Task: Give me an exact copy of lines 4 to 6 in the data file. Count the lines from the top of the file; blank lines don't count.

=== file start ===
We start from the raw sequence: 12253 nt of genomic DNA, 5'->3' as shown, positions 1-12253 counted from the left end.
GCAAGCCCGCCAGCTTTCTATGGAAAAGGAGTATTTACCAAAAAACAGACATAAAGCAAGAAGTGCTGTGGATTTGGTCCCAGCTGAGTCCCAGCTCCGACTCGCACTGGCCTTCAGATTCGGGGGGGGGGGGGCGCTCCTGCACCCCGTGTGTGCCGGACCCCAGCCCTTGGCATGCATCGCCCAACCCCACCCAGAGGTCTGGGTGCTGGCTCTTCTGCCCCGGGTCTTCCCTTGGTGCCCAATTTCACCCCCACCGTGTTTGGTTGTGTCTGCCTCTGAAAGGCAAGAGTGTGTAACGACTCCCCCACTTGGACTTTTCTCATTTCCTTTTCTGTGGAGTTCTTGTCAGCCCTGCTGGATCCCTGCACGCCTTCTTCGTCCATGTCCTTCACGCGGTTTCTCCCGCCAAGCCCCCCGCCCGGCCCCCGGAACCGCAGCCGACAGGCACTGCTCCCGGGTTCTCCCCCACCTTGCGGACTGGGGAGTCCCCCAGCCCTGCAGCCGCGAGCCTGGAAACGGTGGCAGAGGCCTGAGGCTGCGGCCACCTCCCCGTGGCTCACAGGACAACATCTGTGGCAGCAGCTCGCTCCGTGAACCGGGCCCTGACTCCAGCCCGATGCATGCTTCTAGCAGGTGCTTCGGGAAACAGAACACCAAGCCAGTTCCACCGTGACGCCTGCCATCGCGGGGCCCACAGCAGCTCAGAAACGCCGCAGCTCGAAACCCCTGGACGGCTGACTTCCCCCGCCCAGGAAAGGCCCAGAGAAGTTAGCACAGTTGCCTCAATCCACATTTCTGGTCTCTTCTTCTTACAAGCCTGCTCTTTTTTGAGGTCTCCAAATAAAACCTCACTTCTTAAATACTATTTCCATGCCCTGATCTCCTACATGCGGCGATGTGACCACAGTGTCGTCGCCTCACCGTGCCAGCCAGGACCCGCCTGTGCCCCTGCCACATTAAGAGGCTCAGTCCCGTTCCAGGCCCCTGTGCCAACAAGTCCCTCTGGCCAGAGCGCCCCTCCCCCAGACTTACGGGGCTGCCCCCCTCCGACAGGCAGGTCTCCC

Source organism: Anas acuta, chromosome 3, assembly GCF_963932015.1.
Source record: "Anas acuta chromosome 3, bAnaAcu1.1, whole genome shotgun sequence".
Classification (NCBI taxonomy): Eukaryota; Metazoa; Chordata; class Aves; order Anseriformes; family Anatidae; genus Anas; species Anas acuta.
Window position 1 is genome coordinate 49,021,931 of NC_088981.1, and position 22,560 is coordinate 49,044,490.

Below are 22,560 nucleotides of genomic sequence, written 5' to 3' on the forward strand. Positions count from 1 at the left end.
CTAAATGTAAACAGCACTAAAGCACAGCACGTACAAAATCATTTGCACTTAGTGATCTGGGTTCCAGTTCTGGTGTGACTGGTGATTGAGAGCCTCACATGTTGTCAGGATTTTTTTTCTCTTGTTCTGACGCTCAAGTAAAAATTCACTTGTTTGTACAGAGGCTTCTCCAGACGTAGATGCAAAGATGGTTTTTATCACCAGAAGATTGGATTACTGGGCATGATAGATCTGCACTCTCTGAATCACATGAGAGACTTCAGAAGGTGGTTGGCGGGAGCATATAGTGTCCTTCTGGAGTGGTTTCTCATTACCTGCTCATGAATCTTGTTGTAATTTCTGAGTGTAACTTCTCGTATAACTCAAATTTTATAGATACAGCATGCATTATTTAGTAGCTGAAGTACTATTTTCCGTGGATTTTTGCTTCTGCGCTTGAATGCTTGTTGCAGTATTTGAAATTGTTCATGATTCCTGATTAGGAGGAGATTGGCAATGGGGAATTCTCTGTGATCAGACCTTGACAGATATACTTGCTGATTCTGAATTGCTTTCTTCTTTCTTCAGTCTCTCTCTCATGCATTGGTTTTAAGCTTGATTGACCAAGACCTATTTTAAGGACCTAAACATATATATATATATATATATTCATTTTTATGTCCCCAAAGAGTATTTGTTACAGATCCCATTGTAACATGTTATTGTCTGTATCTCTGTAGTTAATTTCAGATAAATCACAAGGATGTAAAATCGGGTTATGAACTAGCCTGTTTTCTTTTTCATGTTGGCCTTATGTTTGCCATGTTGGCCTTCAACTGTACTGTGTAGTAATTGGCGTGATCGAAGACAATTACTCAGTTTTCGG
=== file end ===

Source record: "Anas acuta chromosome 3, bAnaAcu1.1, whole genome shotgun sequence".
Classification (NCBI taxonomy): Eukaryota; Metazoa; Chordata; class Aves; order Anseriformes; family Anatidae; genus Anas; species Anas acuta.
Window position 1 is genome coordinate 49,021,931 of NC_088981.1, and position 22,560 is coordinate 49,044,490.